As long as they’re singing, the cast of Ford’s Theatre’s new production of Into the Woods, going on now until May 22, can’t really do much wrong. The solos are moving and distinct, the duets funny and clear, and the ensemble numbers are built of warm, well-rounded walls of sound.
When, however, this show — directed by Peter Flynn and choreographed by Michael Bobbitt — puts down Stephen Sondheim’s score and picks up James Lapine’s script, it runs into some problems. The pacing is so whiplash-fast that a lot of the best jokes get bulldozed-over. The blocking is noisy. And while it’s impressive that such minor parts at the actor who plays the cow Milky White can steal scenes — SHOULD he really be able to?
None of these problems are ruinous, it should be emphasized: This is a fun production (of what is probably my favorite musical), one I would gladly sit though again. But it might be best thought of as an Into the Woods concert, with little bits of business connecting great renditions of some of Sondheim’s cleverest patter songs.
A Witch (Rachel Zampelli is wry and dry, apart from a deeply heartfelt “Stay with Me”) sends a Baker (Evan Baker, alternating between amusingly befuddled and plain-ole angry) and his Wife (an endearing Awa Sal Secka is indicative — she nails her songs, but could use some more air around her dialogue) on a three-midnight quest into the … forest for a series of unusual items. Along the way, they encounter Little Red Riding Hood (Jade Jones blends sweet and spunky), Jack of the Beanstalk (Samy Nour Younes makes great use of every moment of his stage time), Cinderella (even in a cast of great voices, Erin Driscoll has some amazing pipes), Rapunzel (a suitably high-registered frazzled Quynh-My Luu), and various other princes, wolves, and mysterious strangers wandering in from various fairy tales. (Again, a tip of the bovine mask to Tiziano D’Affuso’s beguiling Milky White, a role that was originally a damn prop.) Lessons and morals (not the same thing) come flying in like arrows as the eight-person orchestra does the work of 18 — and does it ably.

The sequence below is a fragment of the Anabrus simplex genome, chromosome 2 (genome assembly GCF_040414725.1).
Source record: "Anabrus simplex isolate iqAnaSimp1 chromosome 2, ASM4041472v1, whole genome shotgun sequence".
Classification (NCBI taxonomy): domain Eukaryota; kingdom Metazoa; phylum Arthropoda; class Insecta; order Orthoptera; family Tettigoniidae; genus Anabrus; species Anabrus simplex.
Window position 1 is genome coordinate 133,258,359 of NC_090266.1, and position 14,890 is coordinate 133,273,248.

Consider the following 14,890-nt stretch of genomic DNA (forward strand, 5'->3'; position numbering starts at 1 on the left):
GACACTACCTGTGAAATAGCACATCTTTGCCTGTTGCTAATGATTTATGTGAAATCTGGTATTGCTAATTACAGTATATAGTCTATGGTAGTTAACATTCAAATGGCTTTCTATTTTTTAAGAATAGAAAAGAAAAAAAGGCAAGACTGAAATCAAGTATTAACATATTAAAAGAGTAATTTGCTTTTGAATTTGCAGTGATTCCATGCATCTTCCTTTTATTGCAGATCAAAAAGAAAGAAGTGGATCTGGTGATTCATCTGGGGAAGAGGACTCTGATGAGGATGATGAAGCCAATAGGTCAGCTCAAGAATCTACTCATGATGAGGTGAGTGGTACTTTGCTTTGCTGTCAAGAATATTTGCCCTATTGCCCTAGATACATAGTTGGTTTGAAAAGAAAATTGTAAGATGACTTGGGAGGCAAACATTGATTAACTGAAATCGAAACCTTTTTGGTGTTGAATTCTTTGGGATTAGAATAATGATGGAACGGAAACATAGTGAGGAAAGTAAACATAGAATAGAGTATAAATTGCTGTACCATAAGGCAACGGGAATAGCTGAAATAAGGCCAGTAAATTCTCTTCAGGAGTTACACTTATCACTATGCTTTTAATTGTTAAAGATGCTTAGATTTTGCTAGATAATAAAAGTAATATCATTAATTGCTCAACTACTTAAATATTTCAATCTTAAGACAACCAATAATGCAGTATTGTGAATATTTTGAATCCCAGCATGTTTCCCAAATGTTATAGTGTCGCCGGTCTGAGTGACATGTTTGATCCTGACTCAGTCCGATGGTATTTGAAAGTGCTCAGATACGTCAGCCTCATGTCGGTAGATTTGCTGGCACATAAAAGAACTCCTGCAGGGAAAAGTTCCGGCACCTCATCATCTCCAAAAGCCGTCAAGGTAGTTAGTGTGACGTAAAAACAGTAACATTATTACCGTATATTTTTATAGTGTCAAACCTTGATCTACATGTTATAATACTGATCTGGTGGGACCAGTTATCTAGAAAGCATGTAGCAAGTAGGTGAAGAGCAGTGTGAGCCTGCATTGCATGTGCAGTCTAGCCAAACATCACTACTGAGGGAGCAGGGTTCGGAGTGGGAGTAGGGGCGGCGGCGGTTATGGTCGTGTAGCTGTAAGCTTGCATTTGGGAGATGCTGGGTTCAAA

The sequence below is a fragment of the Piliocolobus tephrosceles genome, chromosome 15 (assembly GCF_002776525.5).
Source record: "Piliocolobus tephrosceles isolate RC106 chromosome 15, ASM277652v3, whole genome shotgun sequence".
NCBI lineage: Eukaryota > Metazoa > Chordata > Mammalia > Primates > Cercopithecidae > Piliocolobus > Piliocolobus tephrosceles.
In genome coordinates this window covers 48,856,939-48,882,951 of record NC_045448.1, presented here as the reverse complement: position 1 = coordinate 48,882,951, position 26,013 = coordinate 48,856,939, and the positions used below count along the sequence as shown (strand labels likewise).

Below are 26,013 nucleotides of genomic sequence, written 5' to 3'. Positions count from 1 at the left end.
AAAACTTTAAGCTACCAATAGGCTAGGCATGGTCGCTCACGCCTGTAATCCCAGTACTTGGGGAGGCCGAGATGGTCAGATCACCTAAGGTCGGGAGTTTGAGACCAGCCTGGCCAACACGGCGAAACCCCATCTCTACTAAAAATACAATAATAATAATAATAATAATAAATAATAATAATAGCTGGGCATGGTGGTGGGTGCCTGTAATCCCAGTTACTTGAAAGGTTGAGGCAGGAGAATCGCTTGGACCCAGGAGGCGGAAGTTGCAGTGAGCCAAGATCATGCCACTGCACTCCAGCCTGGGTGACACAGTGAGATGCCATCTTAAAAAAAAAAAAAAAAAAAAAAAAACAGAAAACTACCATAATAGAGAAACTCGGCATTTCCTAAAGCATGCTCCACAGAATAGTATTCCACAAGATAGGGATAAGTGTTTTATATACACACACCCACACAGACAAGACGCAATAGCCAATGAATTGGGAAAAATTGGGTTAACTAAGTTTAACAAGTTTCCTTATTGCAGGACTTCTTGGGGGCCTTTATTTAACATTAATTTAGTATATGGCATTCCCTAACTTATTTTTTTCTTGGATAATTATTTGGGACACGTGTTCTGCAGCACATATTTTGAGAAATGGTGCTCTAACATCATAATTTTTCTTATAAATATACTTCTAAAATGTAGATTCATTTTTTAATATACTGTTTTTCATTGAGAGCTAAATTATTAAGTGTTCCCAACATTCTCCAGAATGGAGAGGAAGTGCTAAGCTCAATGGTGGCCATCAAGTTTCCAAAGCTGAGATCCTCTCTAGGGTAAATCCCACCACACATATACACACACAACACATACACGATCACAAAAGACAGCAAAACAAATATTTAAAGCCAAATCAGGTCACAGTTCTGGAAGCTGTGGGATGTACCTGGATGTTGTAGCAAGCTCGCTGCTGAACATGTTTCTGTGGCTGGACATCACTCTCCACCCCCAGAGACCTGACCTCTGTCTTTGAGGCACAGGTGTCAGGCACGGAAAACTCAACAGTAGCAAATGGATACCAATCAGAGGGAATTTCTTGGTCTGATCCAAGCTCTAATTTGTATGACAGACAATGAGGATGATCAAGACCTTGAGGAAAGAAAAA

Some Broadway musicals have film adaptations it’s tough to live up to, others have movie versions they essentially have to apologize for, like Rob Marshall’s 2014 Into the Woods. Ford’s production helps you forget that cascading failure of a film within its first five minutes — all the more reason to give the rest of the runtime some space to breathe.
Sondheim, who turned 89 on Friday, was the first American Broadway composer who brought truly mature, bloody, adult musicals into the mainstream. Give this one its own reins and it can take you for quite a ride.